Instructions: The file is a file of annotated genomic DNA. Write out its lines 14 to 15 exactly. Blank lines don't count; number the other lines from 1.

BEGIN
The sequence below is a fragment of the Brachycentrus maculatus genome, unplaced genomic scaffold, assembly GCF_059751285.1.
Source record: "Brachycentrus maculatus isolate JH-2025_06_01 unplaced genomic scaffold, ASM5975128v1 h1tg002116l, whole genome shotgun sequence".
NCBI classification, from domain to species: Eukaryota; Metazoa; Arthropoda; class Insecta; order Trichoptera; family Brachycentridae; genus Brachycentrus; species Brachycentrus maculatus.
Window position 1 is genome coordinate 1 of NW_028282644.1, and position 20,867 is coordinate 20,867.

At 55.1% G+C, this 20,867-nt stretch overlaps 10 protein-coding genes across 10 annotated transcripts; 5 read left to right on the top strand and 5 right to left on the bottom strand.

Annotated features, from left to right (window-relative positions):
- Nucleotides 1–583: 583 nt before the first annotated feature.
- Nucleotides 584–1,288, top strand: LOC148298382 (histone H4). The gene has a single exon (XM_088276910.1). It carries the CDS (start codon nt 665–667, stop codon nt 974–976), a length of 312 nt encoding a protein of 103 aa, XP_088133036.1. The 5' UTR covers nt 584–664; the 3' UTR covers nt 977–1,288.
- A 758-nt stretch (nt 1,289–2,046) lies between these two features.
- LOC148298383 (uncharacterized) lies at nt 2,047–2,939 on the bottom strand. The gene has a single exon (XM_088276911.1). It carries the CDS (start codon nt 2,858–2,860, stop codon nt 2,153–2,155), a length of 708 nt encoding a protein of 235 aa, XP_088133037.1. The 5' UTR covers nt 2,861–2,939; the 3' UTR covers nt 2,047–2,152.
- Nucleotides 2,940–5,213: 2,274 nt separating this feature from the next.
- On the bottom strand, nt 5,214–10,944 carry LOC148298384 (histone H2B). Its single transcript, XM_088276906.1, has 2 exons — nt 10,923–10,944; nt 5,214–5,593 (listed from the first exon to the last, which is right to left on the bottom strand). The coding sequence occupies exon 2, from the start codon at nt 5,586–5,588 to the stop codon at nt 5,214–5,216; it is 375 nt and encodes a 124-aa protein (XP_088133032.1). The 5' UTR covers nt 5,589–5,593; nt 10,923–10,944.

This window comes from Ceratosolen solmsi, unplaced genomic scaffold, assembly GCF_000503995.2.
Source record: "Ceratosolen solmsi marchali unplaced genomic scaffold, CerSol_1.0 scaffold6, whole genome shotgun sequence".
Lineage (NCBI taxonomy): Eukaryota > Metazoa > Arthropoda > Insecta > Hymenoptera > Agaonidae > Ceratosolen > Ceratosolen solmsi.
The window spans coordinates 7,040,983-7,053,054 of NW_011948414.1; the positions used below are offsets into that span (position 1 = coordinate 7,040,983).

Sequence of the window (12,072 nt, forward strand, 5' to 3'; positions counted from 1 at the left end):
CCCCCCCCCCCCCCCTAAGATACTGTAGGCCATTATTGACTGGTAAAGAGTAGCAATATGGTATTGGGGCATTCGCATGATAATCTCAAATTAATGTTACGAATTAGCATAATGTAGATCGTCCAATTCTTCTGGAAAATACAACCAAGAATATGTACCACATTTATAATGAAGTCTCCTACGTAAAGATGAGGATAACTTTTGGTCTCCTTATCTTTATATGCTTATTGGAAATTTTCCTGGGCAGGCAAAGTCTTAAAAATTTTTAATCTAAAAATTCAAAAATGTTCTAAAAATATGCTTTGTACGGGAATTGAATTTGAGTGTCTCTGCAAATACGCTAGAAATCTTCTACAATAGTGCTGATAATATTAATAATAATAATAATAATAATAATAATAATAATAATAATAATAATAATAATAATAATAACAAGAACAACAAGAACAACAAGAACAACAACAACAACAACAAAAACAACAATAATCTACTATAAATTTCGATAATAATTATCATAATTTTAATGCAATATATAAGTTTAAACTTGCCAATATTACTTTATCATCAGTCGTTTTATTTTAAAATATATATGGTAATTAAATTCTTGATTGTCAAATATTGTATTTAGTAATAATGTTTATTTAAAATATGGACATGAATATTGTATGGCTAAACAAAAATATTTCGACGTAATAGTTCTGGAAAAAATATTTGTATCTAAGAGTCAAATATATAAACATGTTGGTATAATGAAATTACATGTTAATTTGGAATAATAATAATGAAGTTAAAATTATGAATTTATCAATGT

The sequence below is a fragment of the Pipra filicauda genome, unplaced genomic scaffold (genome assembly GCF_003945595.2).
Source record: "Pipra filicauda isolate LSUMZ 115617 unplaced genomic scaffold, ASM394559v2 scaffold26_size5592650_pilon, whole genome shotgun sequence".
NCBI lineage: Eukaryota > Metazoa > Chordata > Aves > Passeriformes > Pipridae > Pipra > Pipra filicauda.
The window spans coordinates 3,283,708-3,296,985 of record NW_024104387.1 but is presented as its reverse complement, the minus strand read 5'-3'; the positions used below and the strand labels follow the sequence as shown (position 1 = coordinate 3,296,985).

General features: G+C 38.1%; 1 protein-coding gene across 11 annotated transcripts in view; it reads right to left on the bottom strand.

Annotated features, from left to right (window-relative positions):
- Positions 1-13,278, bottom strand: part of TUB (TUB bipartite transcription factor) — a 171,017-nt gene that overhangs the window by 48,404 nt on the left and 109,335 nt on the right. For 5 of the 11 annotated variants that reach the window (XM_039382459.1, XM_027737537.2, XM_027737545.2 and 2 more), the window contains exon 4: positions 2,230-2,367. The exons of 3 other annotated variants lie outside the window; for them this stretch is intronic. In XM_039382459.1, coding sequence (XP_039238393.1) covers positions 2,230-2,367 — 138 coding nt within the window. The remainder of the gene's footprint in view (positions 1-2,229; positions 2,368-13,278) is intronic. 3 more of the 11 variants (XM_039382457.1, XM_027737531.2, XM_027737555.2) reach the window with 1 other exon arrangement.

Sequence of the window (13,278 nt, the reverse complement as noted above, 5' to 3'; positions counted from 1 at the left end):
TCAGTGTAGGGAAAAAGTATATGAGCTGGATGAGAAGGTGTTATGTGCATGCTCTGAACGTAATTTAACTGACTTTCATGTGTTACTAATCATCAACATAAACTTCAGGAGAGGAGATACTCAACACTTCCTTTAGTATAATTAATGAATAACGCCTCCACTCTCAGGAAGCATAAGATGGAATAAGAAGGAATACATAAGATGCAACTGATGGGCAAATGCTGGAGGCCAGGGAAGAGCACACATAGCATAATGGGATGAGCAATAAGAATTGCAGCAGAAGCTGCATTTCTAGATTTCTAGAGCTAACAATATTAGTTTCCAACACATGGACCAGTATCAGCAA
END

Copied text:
Source record: "Ceratosolen solmsi marchali unplaced genomic scaffold, CerSol_1.0 scaffold6, whole genome shotgun sequence".
Lineage (NCBI taxonomy): Eukaryota > Metazoa > Arthropoda > Insecta > Hymenoptera > Agaonidae > Ceratosolen > Ceratosolen solmsi.